First, get an experienced professional or licensed contractor who has dealt with these types of problems to have a look. Then, if warranted, remove some trim details to look behind for the damage and/or have the home inspected for water intrusion by a professional who specializes in that field. If caught early enough, the damage and repairs could be relatively minor, but quite often, by the time you have clear visible evidence, it means the problem has been going on for quite a while and the damage and repairs can be extensive.
So we have some damage, now what?
Whatever you do, don’t wait too long to make the repairs, because it will only get worse and more expensive. You should hire the most qualified contractor you can find, to make the repair correctly, so it will last, because the repairs can be difficult and costly.
Why is it such a big deal getting this kind of structural damage fixed?
These are major sub-structures for your home that have to be removed carefully, piece-by-piece, and the home has to be fully supported temporarily while that work takes place. We also have to remove all cosmetic trim around these areas (post and beam trim, porch ceilings, decking) just to get to the main damaged structure. Next, we replace the old material with the new, connecting it all correctly and applying new waterproofing with the most current best practices. Finally, we put all the “pretty stuff ” back together. It’s a complicated, time-consuming process, one that is much more difficult than new construction. Not many builders know how, or want to tackle a tough, risky project like this. This work is not inexpensive.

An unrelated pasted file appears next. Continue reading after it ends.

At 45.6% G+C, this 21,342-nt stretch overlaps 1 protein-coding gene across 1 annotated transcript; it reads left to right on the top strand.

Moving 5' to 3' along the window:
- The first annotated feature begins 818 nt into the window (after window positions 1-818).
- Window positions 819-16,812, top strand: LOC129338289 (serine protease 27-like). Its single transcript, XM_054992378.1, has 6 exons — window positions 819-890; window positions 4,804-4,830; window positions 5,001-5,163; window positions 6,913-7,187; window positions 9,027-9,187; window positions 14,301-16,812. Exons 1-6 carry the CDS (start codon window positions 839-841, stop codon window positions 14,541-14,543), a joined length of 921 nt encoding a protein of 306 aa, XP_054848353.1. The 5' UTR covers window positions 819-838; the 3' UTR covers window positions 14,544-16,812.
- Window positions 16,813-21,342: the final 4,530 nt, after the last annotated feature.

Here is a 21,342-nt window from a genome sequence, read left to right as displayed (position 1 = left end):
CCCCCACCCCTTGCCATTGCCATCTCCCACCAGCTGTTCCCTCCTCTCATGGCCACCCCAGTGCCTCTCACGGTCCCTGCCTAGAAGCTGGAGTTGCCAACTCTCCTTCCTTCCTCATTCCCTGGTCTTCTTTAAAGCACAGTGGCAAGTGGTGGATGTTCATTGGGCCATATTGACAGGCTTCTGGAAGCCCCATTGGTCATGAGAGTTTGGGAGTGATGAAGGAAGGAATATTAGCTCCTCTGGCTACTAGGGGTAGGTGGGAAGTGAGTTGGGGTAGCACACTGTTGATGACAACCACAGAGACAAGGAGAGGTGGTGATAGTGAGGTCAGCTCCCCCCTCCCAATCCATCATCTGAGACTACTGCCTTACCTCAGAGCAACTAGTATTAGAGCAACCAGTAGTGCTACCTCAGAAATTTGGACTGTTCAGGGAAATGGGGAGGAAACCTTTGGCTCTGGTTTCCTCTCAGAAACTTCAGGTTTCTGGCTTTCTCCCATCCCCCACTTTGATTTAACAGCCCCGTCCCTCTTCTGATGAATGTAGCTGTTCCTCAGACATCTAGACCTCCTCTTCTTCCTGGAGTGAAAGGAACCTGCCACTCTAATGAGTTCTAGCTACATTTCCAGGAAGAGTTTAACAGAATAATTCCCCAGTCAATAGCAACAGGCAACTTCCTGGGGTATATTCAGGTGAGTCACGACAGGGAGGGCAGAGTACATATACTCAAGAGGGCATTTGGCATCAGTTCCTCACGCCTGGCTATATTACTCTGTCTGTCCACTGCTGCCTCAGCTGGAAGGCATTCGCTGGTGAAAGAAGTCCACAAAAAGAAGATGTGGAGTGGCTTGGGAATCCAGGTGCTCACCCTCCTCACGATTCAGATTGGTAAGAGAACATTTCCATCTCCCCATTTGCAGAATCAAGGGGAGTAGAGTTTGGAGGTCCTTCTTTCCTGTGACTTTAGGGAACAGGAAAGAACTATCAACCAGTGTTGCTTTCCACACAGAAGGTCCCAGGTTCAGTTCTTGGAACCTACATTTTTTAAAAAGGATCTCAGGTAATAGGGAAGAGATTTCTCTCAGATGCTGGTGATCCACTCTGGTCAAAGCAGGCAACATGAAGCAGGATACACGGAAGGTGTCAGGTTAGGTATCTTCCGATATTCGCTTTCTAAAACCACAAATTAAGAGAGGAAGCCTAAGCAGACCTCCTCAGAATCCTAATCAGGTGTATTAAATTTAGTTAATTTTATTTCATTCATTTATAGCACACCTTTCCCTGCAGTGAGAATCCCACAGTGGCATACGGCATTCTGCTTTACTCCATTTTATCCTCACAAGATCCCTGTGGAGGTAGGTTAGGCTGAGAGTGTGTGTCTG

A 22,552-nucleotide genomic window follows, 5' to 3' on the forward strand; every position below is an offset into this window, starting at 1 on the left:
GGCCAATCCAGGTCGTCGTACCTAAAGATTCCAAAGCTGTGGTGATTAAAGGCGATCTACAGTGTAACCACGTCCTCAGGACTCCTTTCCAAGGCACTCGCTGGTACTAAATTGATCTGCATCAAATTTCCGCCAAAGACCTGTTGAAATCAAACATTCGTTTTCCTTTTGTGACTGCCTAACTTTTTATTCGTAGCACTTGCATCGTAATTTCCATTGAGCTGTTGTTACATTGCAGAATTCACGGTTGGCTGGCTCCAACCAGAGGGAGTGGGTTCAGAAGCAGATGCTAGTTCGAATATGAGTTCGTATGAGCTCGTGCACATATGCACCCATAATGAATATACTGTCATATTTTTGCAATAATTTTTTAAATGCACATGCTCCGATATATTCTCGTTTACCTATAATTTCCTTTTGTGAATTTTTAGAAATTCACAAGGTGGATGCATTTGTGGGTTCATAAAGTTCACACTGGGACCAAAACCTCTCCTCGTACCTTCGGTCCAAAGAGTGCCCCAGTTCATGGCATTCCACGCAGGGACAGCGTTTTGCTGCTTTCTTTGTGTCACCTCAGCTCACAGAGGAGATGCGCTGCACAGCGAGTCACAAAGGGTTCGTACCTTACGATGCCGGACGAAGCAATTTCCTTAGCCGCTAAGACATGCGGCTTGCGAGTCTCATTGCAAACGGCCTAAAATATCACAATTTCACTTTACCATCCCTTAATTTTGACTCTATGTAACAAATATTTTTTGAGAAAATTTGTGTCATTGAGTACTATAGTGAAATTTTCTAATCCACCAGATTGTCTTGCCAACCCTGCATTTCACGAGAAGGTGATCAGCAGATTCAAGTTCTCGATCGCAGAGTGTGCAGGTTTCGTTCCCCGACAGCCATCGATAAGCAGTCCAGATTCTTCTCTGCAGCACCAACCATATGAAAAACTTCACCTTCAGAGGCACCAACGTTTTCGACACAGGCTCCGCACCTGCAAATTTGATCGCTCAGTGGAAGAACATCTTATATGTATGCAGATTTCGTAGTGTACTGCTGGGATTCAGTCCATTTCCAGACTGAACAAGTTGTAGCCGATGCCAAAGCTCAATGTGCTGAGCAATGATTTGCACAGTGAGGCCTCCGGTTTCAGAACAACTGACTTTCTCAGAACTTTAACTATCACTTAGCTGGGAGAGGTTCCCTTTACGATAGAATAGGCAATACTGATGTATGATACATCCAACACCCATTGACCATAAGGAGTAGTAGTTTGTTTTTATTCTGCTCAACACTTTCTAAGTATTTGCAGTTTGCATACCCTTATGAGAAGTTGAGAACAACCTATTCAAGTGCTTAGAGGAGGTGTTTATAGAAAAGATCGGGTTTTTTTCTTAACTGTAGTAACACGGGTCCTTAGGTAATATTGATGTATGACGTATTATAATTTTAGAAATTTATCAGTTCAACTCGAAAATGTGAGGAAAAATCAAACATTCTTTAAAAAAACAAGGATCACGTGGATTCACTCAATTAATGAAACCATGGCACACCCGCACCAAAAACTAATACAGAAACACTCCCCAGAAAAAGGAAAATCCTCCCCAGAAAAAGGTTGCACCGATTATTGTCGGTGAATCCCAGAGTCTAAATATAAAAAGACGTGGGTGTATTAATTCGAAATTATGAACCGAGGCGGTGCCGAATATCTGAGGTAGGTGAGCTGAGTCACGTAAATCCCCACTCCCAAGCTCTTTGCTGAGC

Surely my posts, beams and joists on my porch are pressure treated and can hold up to moisture, right?
You might think so, but the structural beams are most often untreated LVLs (Laminated Veneer Lumber) and when moisture is held around these, they can rot very quickly. While the posts and joists are almost always pressure-treated—and they can withstand some contact with water—the real problem is when the water gets in but can’t get out. This will cause that material to significantly deteriorate over five or more years.